Over the years, the size of the public sector has increased and currently there are 473 central PSUs, including banks and insurance companies. Out of these, 104 are listed and 369 unlisted; while at the state level, there are 1,160 PSUs.
While the state-led entrepreneurship played an
important role in triggering India’s industrialisation, our evolving development needs, comparatively less than satisfactory performance of the public sector enterprises, the maturing of our private sector, and growing institutional capabilities would suggest that the time has come to review the public sector’s role.
Research literature has examined privatisation experiences from all across the world, and the findings suggest big gains in productivity from private ownership.
The two broad approaches that can be adopted for privatisation are “strategic sales” (where a controlling stake is sold to one buyer) or “open market sales” (where shares are sold to the public at large).
There are three arguments in favour of strategic sales: in some situations, the buyer brings in essential new technology or expertise; the buyer can exert sound governance inputs into the firm, and has incentives to do so owing to the large stake, and the buyer can decisively displace government as the controller.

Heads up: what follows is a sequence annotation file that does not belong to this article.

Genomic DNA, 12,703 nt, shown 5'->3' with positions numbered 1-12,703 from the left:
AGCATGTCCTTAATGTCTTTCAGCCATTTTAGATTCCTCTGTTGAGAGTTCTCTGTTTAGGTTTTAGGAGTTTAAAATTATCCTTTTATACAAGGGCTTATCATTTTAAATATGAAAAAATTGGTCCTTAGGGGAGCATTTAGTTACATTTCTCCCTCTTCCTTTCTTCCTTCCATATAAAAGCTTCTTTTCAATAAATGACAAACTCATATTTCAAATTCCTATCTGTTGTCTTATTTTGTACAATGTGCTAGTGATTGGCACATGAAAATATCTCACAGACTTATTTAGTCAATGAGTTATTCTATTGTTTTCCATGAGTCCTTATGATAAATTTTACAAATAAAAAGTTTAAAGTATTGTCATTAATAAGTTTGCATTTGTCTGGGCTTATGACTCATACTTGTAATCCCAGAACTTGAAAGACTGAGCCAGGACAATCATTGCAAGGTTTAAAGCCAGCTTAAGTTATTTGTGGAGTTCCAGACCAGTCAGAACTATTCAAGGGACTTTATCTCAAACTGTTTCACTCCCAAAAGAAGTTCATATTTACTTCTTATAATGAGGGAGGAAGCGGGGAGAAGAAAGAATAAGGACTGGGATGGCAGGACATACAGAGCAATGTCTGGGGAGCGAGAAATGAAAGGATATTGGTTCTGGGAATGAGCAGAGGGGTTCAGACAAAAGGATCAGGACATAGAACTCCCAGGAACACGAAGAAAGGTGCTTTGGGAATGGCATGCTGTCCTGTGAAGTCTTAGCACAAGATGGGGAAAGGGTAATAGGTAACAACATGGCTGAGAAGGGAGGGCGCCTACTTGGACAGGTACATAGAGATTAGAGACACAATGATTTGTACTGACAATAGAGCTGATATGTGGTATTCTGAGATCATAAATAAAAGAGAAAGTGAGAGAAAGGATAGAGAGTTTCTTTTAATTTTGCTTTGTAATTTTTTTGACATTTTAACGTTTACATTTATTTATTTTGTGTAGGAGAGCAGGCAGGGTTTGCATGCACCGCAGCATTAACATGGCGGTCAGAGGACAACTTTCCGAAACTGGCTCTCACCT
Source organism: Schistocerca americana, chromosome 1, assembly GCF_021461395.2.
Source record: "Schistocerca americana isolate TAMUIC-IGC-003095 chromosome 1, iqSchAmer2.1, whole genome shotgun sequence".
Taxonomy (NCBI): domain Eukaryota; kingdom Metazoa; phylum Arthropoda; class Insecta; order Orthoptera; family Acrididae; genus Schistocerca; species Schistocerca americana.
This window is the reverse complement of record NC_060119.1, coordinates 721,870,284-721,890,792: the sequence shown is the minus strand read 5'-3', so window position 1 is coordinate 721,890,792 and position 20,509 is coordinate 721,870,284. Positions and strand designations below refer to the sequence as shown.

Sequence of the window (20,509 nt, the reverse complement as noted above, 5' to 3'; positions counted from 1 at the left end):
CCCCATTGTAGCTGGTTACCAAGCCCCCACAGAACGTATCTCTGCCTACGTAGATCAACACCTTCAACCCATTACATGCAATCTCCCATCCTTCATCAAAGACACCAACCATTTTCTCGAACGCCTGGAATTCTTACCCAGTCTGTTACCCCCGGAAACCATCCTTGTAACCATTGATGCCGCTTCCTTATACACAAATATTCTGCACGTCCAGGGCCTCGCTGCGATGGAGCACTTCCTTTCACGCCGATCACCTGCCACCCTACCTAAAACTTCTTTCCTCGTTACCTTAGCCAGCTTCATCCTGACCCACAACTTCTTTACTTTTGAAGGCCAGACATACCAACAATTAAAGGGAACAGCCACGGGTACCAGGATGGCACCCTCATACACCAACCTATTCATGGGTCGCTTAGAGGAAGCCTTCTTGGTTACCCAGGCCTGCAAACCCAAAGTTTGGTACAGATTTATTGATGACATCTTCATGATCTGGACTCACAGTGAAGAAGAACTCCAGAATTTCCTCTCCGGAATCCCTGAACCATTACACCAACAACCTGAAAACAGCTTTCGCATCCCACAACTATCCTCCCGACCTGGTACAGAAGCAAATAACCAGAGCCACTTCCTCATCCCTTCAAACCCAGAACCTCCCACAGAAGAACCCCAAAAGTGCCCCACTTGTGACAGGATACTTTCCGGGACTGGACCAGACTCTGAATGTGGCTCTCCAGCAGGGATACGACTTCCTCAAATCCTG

Apart from strategic sales, open market sales are an important instrumentality for disinvestment. Open market sales are the path to obtaining dispersed share ownership, widely-held, professionally managed companies, and creation of widespread shareholder wealth.
The incentives of employees of PSUs could be influenced by sale of shares, and employee stock option plans (ESOPs). This would serve to align the interests of employees with the interests of owners, and encourage support for the disinvestment process on the part of employees.
A transaction where government sells shares could have a temporary impact upon market prices. This can be contained using two tools: the call auction and a sequence of pre–announced small transactions.
The call auction is a computerised market mechanism through which buyers and sellers discover a single price, which clears demand and supply.
It is used, for instance, to discover the New York Stock Exchange opening price. The call auction is very effective at clearing large blocks of supply and demand, while giving all transactions a single price (i.e. zero “impact cost”).
It is possible for the National Stock Exchange (NSE) to build software, which runs the call auction.
Once that is done, the NSE opening and closing prices would come out of call auctions.
A key element, which should play a role here, is a pre–announced schedule of sales. Government can make a public announcement about a programme of future sales using the call auction.
Through such a programme of pre-announced sales, the government can engage in steadily selling shares in a simple, depoliticised way.
To sum up, we need a bold and imaginative programme for disinvestment and privatisation calling for restructuring of the portfolio of the country’s “public capital assets.”
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